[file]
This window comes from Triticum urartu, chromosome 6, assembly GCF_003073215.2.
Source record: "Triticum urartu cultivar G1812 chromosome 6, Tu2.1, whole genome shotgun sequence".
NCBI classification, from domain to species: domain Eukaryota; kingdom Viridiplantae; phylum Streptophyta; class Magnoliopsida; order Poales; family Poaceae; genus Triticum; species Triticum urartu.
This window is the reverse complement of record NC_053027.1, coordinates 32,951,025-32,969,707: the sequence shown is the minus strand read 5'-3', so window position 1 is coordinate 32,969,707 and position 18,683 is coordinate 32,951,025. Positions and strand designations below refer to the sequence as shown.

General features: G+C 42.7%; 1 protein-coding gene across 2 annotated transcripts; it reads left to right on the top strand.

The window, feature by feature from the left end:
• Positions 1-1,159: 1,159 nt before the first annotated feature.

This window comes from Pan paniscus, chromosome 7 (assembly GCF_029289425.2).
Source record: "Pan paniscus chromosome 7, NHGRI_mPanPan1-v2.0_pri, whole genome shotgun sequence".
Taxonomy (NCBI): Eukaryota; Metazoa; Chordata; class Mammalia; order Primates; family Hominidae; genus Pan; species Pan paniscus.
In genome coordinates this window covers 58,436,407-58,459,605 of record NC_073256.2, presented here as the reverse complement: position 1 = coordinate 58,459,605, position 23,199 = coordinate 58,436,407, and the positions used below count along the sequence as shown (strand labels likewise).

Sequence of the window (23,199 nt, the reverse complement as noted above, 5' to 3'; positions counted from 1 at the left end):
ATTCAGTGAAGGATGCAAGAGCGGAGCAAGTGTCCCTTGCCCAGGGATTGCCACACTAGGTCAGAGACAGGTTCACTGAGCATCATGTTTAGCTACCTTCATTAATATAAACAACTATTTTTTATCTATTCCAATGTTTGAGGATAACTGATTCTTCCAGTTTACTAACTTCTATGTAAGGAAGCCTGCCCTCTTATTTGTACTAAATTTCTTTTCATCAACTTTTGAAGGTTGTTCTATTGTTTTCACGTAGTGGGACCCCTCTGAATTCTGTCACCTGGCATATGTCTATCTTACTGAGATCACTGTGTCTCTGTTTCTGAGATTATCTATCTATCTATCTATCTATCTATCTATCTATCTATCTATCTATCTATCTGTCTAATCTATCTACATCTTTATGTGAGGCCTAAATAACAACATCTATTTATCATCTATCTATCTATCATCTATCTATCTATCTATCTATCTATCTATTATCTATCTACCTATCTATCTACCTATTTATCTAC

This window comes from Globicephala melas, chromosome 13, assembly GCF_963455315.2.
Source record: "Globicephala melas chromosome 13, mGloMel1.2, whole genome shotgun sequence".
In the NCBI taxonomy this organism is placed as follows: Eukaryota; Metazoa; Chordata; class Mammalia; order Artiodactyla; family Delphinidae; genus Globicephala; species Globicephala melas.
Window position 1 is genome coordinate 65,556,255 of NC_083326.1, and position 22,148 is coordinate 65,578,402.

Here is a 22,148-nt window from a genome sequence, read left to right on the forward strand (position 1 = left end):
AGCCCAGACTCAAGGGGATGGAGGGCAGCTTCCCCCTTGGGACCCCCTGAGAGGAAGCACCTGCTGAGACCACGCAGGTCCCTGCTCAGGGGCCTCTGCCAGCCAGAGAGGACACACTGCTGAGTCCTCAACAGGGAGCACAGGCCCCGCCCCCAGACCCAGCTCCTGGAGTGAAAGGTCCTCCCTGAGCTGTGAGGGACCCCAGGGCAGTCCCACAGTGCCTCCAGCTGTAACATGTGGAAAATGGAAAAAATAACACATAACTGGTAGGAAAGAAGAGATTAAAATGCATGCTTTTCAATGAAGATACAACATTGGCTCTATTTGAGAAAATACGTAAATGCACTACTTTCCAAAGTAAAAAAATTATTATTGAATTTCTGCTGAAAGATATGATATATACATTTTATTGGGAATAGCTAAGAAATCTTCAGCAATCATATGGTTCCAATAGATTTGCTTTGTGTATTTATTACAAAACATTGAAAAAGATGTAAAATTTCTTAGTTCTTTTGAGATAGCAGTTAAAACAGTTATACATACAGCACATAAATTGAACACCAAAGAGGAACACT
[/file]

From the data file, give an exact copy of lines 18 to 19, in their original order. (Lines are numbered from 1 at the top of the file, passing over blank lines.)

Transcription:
Here is a 22,148-nt window from a genome sequence, read left to right on the forward strand (position 1 = left end):
AGCCCAGACTCAAGGGGATGGAGGGCAGCTTCCCCCTTGGGACCCCCTGAGAGGAAGCACCTGCTGAGACCACGCAGGTCCCTGCTCAGGGGCCTCTGCCAGCCAGAGAGGACACACTGCTGAGTCCTCAACAGGGAGCACAGGCCCCGCCCCCAGACCCAGCTCCTGGAGTGAAAGGTCCTCCCTGAGCTGTGAGGGACCCCAGGGCAGTCCCACAGTGCCTCCAGCTGTAACATGTGGAAAATGGAAAAAATAACACATAACTGGTAGGAAAGAAGAGATTAAAATGCATGCTTTTCAATGAAGATACAACATTGGCTCTATTTGAGAAAATACGTAAATGCACTACTTTCCAAAGTAAAAAAATTATTATTGAATTTCTGCTGAAAGATATGATATATACATTTTATTGGGAATAGCTAAGAAATCTTCAGCAATCATATGGTTCCAATAGATTTGCTTTGTGTATTTATTACAAAACATTGAAAAAGATGTAAAATTTCTTAGTTCTTTTGAGATAGCAGTTAAAACAGTTATACATACAGCACATAAATTGAACACCAAAGAGGAACACT